include camping, hunting, fishing, hiking, and picnicking. Elevation
exceeds 7,000 feet over much of this area. Contact: Sitgreaves National
Forest, Chevelon Ranger District, HC 62 Box 600, Winslow, AZ 86047,
(928) 289-2471 or Coconino National Forest Service, 2323 Greenlaw Lane,
Flagstaff, AZ 86004, (928) 527-7400.
This desert earned its name from its magnificent purple, red and gray
segments forming eerie moonscape mounds. Ancient Indian petroglyphs
on Newspaper Rock are a "must see". Also important are the
restored Agate House and the Pueblo ruins in Puerco. The Visitor Center
has a 17-minute film on how wood is petrified. The Petrified Forest
and Painted Desert are located 50 miles east of Winslow on I-40. Admission
is $10 per vehicle. National Park Passes are available: Lifetime passes
for persons over the age of 62 are $10; under 62 passes are $50 annually.
Passes are good at all National Parks. Handicap Accessible.
Forest National Park
Within the area of the Painted Desert lie colorful and strangely eroded
lands that provide the backdrop for a geologic wonder trees that have
turned to stone and fossilized bones of 200 million-year-old animals.
Indian ruins and petroglyphs are abundant. Facilities include a picnic
area, museum, gasoline, curios, and restaurant. Information on self-guided
auto tours, hiking trails, and wilderness backpacking permits are available
at the Visitor Center. Federal law prohibits collection or removal of
any natural objects. Violators can be fined, imprisoned, or both.
Rock Art Ranch offers a variety of experiences for the most avid adventurer
or the most casual tourist. The ranch, situated in a remote area between
Holbrook and Winslow, Arizona, off Interstate 40, is home to one of
the finest stands of Anasazi petroglyphs in the Southwest. Rock Art
Ranch is a working cattle ranch. Visitors will be treated to sweeping
vistas of the San Francisco Peaks, the volcanic buttes of the Navajo
Reservation, the pinks and vermillions of the Painted Desert, and an
occasional Santa Fe train in the distance. Rock Art Ranch is approximately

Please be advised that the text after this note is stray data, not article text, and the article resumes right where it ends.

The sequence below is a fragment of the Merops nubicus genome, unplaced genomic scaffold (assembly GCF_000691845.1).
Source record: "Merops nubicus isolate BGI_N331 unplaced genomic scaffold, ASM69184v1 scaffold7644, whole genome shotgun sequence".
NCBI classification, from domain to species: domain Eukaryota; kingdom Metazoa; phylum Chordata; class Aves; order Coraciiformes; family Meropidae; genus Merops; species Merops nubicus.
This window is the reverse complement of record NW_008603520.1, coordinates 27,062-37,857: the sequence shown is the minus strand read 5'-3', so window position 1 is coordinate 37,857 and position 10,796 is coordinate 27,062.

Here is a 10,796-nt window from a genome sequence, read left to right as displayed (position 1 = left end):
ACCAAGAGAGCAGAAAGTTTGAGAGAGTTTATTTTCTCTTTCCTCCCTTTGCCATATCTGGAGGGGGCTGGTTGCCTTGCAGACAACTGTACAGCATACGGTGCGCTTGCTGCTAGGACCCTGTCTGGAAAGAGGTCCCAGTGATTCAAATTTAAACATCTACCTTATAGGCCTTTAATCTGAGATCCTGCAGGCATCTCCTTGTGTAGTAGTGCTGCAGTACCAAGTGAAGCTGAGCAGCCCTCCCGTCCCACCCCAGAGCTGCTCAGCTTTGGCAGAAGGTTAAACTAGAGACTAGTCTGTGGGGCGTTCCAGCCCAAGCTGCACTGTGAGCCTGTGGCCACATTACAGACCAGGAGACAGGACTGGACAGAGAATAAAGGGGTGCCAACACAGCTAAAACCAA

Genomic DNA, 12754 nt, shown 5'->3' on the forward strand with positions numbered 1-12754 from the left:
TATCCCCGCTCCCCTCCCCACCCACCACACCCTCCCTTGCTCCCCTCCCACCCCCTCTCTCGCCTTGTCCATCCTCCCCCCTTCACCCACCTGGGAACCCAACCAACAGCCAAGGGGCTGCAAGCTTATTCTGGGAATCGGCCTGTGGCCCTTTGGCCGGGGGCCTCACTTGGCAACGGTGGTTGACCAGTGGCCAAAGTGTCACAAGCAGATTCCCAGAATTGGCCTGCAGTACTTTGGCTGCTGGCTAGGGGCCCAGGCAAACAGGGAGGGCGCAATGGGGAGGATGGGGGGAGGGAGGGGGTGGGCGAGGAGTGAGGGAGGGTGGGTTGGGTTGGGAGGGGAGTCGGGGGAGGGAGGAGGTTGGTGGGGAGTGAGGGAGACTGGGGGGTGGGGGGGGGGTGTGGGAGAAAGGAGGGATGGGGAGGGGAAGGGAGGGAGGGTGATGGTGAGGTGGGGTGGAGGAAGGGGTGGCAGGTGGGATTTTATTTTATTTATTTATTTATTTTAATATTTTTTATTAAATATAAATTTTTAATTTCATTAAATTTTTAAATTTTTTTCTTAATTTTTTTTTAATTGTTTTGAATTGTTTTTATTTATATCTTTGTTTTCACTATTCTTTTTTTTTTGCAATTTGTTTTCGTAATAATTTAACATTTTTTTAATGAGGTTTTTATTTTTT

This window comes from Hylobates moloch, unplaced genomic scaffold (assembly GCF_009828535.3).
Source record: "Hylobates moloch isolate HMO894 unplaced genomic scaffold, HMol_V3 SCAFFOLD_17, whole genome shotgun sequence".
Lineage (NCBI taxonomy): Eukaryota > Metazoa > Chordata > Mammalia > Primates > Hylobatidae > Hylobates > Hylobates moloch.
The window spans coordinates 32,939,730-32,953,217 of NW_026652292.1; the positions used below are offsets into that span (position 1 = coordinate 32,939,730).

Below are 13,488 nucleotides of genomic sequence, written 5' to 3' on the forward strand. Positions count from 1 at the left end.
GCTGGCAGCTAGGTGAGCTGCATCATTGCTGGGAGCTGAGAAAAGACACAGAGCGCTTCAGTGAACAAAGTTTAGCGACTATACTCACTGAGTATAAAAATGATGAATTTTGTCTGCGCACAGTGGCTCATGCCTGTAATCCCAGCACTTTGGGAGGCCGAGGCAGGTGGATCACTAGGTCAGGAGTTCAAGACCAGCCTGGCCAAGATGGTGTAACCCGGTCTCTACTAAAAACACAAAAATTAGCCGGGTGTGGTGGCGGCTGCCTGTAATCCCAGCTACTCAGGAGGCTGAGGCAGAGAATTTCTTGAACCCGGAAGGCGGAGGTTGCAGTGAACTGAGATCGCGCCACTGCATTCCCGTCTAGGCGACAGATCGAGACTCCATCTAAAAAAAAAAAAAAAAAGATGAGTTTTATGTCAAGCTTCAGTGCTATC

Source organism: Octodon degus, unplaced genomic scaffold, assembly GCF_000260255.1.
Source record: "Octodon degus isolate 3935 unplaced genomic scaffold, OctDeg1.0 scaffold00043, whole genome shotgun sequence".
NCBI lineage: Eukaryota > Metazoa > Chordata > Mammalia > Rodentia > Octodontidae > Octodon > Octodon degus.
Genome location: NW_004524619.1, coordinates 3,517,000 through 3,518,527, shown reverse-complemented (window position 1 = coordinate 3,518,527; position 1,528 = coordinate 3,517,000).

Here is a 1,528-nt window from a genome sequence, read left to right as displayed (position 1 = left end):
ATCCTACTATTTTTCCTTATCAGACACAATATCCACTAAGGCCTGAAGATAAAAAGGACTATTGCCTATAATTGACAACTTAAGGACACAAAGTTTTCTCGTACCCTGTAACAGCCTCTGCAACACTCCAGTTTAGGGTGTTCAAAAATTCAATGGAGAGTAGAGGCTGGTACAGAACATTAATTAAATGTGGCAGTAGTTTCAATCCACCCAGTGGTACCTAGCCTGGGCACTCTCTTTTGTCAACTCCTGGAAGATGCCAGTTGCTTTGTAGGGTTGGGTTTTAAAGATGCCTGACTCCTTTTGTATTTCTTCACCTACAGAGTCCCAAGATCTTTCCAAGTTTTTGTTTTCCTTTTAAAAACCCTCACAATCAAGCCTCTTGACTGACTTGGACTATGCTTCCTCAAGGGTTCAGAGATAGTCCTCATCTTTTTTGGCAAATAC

13 miles from Winslow. Rock Art Ranch is open from May 1st to Nov. 1st.
Small group tours will be only on Saturday afternoon @ 1:00 p.m. Large
group tours will be any weekday. Prices depend on the number of patrons
and activities desired. Closed Sundays. Call for reservations. (928)
288-3260 for more information. Reservations must be made in advance
Crater Volcano National Monument
Sunset Crater became part of the National Park system in 1930. The prominent
features are a 1,000-foot volcanic cone and its subsidiary formations.
A 1-mile self-guided loop trail at the base of the volcano allows visitors
to examine the volcanic features. The Visitor Center, two miles from
the southern entrance to the loop road off U.S. 89, has a brief film,
exhibits, and a seismograph station. Located 80 miles west of Winslow,
take I-40 to Flagstaff, go north on SR-89 to the loop road which leads
to both Sunset Crater and Wupatki National Monument.
Canyon National Monument
Dwellings on the cliff faces, sheltered in caves, were home to Walnut
Canyon's inhabitants more than 800 years ago. Inside the canyon and
throughout the pine forests on its rims, these people made their living
by farming, hunting, gathering plants and trading. They built more than
300 small cliff rooms in recesses of the canyon walls, the ruins of
which still stand, protected against the elements. A Visitor Center,
hiking trails and picnic area are located within the monument. The main
trail involves a climb of 185 feet on a stairway. Walnut Canyon is located
50 miles west of Winslow off I-40. Handicap Accessible. Call (928) 526-3367
for more information.
The prehistoric Sinaguan and Anasazi dwellings at Wupatki were long
abandoned when Captain Sitgreaves arrived in 1851. Wupatki was then
established as a National Monument in 1924. It features a short trail
alongside the Wupatki Pueblo, which passes within touching range of
what was once a multistory residential complex, as well as a nearby
amphitheater and ballcourt. A short self-guided walking tour of the
main Wupatki Pueblo, the largest ruin within monument boundaries, begins
behind the visitor center. Other ruins within the monument are also
accessible by trails. Located 80 miles west of Winslow, take Rt. 40
to Flagstaff, go north on Rt. 89 to the loop road which leads to both
Sunset Crater and Wupatki National Monument.